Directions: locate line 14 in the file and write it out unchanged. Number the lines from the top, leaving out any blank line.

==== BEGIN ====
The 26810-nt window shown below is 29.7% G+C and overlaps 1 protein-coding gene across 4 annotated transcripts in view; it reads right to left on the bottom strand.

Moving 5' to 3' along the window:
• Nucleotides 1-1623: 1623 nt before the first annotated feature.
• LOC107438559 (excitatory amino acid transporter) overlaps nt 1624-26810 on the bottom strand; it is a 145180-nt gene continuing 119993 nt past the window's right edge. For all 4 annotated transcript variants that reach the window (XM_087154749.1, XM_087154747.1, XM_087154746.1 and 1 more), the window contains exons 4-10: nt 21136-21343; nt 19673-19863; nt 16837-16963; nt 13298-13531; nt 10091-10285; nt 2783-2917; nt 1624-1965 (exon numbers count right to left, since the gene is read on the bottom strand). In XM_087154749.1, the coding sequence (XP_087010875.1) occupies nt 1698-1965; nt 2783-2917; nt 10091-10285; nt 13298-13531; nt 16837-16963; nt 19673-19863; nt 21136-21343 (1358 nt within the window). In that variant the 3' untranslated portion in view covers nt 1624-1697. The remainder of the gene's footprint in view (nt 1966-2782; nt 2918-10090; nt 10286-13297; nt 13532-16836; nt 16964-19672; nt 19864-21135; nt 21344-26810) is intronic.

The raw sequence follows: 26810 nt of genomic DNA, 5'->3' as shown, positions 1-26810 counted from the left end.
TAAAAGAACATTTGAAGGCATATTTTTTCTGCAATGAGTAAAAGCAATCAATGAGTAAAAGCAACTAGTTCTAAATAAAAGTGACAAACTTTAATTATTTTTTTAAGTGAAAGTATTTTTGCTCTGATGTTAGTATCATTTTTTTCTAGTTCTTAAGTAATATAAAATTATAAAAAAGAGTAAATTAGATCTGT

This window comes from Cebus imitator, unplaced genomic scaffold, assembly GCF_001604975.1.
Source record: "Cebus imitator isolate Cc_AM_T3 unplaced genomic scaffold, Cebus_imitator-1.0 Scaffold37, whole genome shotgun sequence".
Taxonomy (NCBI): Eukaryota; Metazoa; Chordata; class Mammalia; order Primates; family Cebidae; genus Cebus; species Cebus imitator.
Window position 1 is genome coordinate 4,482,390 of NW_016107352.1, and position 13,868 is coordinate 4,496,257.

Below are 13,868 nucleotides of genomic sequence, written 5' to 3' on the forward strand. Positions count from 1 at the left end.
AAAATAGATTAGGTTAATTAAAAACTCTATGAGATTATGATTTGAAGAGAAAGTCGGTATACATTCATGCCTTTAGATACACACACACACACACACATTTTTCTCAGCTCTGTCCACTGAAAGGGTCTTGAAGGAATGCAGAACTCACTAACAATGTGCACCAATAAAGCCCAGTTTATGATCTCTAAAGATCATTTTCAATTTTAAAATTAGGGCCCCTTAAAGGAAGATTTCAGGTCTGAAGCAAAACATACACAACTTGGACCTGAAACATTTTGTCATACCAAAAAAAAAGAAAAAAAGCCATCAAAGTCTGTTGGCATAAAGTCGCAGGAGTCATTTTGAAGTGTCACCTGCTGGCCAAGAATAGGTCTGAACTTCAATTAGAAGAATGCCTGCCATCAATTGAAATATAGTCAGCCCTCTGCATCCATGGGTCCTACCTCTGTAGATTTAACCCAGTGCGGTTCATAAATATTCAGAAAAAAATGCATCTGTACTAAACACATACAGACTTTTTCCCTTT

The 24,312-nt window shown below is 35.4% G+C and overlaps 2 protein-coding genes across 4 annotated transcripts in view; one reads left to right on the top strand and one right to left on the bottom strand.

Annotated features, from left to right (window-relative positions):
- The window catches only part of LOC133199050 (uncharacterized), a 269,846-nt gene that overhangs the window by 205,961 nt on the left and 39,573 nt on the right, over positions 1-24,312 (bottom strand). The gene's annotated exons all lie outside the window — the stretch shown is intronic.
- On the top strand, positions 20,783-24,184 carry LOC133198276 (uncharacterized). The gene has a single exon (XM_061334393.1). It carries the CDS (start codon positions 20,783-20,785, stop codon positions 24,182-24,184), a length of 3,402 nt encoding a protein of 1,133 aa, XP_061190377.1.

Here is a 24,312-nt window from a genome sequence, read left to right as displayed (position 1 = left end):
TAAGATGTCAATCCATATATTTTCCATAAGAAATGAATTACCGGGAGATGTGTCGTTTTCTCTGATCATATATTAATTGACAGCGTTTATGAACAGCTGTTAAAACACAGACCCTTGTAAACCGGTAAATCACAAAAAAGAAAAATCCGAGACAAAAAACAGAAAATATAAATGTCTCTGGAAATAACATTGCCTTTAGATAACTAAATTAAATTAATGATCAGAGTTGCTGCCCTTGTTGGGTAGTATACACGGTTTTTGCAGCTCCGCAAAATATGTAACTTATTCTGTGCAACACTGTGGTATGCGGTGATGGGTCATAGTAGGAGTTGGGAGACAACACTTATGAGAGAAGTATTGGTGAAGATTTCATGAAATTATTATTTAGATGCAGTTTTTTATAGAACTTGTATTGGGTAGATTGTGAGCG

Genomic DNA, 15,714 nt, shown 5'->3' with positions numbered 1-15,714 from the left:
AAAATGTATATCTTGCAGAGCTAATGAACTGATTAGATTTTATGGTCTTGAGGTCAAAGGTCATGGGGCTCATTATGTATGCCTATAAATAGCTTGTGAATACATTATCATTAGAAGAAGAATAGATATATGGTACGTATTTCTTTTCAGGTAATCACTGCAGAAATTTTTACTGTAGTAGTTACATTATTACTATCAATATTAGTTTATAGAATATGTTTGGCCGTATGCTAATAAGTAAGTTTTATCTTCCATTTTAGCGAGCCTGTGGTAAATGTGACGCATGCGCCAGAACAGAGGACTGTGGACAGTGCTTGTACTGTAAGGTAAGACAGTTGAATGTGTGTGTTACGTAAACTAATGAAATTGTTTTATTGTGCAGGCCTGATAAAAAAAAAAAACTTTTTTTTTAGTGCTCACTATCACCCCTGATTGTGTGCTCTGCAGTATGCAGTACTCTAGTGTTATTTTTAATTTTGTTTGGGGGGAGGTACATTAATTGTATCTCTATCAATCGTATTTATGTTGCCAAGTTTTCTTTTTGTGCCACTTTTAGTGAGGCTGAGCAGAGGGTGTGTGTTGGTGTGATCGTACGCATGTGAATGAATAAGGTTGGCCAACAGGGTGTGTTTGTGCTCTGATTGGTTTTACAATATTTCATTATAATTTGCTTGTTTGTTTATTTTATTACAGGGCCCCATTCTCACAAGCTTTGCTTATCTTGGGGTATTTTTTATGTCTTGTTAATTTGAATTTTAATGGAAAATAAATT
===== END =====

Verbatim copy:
Annotated features, from left to right (window-relative positions):